Who owns the data?

Unfortunately, many employees believe that by logging into a private email account or using third-party instant messaging software, their communications somehow bypass their employer’s systems and are considered “personal.”

This is simply not the case. If you use any part of your employer’s equipment to produce a communication, that communication may become part of your employer’s business records.

This means that, for lack of a better word, any “traffic” on a company’s network or equipment (computers, cell phones, etc.) is part of the employer’s business records and cannot only be reviewed by authorized representatives of the employer, but must be discoverable in future lawsuits.

Says David Simon, Esq. Of We Comply: “Most employees don’t realize that virtually everything they do on their work computers is archived within the company and could end up in the headlines tomorrow or in the next few days. court records for next year. “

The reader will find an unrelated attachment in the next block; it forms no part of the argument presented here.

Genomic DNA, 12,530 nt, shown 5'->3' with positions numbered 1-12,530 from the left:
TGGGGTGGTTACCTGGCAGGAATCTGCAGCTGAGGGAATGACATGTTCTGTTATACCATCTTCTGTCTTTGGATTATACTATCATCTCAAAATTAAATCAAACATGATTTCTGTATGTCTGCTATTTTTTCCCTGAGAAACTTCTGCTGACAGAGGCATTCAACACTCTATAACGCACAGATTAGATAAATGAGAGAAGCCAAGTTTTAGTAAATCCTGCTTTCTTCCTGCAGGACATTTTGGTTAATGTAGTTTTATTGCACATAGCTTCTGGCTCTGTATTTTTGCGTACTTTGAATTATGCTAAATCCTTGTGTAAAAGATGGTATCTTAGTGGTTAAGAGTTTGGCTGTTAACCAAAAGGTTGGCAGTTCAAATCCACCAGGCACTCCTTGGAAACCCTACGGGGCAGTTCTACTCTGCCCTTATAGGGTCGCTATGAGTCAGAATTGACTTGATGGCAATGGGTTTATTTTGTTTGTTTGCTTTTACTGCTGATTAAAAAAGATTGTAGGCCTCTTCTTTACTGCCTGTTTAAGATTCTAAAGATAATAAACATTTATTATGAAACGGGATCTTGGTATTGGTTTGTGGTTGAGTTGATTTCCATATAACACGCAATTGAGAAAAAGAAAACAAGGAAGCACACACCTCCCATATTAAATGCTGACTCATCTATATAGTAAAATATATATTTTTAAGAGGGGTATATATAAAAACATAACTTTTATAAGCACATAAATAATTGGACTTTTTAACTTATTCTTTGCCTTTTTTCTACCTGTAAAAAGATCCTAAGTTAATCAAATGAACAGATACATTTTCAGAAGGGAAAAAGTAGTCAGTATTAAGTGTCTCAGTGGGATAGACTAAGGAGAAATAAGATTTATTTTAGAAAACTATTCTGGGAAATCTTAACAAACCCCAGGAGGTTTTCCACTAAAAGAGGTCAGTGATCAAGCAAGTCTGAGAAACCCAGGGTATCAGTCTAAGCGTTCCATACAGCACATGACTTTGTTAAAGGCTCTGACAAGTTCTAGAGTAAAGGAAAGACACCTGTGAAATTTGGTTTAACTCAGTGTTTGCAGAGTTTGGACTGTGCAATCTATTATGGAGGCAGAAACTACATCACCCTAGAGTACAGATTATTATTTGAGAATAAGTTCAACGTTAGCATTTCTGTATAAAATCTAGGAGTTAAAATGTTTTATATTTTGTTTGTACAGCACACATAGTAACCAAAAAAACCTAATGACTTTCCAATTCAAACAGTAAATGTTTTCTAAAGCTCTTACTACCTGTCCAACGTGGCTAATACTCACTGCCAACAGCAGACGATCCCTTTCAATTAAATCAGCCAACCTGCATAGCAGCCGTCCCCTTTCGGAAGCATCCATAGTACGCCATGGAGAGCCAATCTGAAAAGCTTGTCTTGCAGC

Moral of the story: plain and simple: do not use your employer’s electronic resources for personal communications. By keeping your personal affairs away from your employer’s computer and network, you never have to worry about a newspaper or court case printing your “private” thoughts.

Also, if you are in business with more than one or two employees, a new year is a good time to review / update office, computer, and internet use policies. Review the LegalTypist article: End of the Year Technology Assessment [http://ezinearticles.com/?Year-End-Technology-Assessment-(YETA)&id=378749].

Once an employer reaches a certain number of employees, they are subject to increased regulatory obligations through local, state and federal government agencies. Policies that are already in effect should be reviewed and updated annually by a local employment and employment law attorney familiar with your industry.

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